Saturday night I decided to try out a new recipe for Brussels Sprouts. I have mentioned before that I get tired of plain ol’ veg so am always on the lookout for something different. This is a recipe from Kraft and I have altered it a bit as the original had healthy options such as low fat or low salt. I thought it was delicious but a little too crunchy, needed either a bit more cooking or a bit more root cut off the sprout, not sure which. I also added just a sprinkle of salt. You can see in the picture that some of it hasn’t been cooked at all but it still comes out attractively. The serving size is for 6 half cups, not nearly enough. Matt and I split it between us.

Pan-Fried Brussels Sprouts with Bacon

2 slices baconPan-Fried-Brussel-Sprouts-59016
1 small onion, chopped
1/2 cup water
1/4 cup Kraft Zesty Italian Dressing
2 tsp. Dijon mustard
20 Brussels sprouts (1 lb./450 g), trimmed, halved and thinly sliced

1. COOK bacon in large skillet until crisp. Remove bacon from skillet; drain on paper towels. Discard drippings from skillet.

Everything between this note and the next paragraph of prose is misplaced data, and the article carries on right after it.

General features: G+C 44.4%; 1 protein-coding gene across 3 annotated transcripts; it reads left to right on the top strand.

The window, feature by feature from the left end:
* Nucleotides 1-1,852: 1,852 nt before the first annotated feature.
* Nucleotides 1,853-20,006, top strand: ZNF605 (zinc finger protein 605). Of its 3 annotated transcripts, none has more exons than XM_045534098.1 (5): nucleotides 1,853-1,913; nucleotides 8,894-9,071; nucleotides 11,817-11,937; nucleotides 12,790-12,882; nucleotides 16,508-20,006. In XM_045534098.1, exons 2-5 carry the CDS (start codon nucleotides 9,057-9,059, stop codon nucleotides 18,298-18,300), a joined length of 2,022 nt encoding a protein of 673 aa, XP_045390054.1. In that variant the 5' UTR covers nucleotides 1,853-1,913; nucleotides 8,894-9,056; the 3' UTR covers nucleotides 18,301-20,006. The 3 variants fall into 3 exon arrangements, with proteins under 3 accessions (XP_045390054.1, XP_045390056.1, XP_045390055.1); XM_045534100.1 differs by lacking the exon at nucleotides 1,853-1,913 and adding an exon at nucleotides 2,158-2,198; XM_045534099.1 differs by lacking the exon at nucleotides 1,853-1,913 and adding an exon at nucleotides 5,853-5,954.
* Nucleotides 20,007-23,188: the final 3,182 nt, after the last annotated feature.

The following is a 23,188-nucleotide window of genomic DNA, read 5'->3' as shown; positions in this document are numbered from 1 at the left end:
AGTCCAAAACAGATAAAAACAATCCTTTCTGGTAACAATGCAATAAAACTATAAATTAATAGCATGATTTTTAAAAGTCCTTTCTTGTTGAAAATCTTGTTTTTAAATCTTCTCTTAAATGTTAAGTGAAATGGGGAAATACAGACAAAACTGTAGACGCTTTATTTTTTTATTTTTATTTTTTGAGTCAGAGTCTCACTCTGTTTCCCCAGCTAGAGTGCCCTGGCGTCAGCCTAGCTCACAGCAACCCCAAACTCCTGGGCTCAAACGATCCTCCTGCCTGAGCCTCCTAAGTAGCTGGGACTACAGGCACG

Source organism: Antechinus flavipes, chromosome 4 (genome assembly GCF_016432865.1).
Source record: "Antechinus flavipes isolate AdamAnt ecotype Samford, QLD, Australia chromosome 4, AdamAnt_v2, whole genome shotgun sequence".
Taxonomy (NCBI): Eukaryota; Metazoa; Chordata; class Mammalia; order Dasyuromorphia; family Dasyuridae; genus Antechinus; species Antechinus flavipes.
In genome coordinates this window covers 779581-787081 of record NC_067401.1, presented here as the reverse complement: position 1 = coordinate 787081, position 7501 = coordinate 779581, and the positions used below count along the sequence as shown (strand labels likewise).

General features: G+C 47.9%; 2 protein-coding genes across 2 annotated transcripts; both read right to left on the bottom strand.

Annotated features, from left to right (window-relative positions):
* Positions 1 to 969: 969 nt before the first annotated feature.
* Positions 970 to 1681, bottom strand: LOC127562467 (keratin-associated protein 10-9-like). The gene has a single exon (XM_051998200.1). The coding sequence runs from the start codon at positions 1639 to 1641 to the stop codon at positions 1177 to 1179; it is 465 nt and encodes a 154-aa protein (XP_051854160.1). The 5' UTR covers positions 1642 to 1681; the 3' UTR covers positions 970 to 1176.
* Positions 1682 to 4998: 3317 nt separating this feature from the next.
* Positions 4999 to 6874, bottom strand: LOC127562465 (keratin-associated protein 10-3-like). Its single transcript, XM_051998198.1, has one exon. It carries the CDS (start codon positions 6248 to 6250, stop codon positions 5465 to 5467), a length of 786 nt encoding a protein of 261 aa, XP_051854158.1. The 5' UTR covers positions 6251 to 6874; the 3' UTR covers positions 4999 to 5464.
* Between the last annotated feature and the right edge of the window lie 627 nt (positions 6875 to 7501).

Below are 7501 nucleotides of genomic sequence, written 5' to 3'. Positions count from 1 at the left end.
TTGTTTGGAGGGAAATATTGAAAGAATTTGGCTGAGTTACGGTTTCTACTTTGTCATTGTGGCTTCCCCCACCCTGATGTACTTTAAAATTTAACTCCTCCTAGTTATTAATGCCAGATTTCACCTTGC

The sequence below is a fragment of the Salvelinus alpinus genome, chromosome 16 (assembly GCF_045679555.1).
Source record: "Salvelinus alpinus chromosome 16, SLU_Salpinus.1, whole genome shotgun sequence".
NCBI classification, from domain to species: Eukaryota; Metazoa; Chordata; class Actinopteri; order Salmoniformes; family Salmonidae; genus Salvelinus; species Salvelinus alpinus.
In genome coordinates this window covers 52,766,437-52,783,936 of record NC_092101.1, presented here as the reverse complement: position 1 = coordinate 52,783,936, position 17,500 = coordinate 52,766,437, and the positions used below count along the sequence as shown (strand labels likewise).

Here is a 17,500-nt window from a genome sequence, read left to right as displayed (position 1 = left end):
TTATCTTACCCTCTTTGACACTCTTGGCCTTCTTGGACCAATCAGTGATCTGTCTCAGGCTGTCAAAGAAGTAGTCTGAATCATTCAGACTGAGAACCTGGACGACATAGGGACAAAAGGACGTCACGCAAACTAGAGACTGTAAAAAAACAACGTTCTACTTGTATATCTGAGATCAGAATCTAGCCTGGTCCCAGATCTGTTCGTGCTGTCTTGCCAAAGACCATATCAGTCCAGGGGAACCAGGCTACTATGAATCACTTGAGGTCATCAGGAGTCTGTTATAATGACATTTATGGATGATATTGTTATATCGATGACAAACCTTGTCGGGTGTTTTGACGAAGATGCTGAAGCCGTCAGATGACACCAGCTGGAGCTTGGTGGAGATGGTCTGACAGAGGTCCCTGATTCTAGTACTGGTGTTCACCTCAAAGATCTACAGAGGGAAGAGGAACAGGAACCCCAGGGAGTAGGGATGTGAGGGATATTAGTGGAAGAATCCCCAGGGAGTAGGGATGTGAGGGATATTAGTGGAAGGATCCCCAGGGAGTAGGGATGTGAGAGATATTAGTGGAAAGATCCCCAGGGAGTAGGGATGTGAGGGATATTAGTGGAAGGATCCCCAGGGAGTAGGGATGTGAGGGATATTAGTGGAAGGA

2. ADD onions to skillet; cook on medium-high heat 3 min. or until crisp-tender, stirring occasionally. Add next 3 ingredients; stir.

3. STIR in Brussels sprouts; cook 6 min. or until crisp-tender, stirring frequently. Crumble bacon; sprinkle over Brussels sprouts.

Kraft kitchens tips

For added flavour, stir in 1 Tbsp. cider vinegar before topping with the crumbled bacon

Servings: 6 (1/2 cup each)

Have a great day



  1. Haha ... as 'the other English woman' I'm glad you've redressed the balance a bit. After our conversation I got to thinking about things we Brits take for granted like Colmans English mustard .. how can you describe that as bland when compared to the 'girlie' stuff you call mustard across the pond .... and horseradish for our roast beef??

    Granted there is now a generation of young Brits who believe the height of fine dining is a McDonalds or KFC with sugar loaded cola drinks ... but we 'older' folk generally cook tasty, wholesome foods and don't rely on cans/jars/pre-prepared sauces/mixes which feature heavily in lots of American recipes I read. Fresh vegetables and fruit are important to us - and shouldn't be overcooked - stir fries are popular.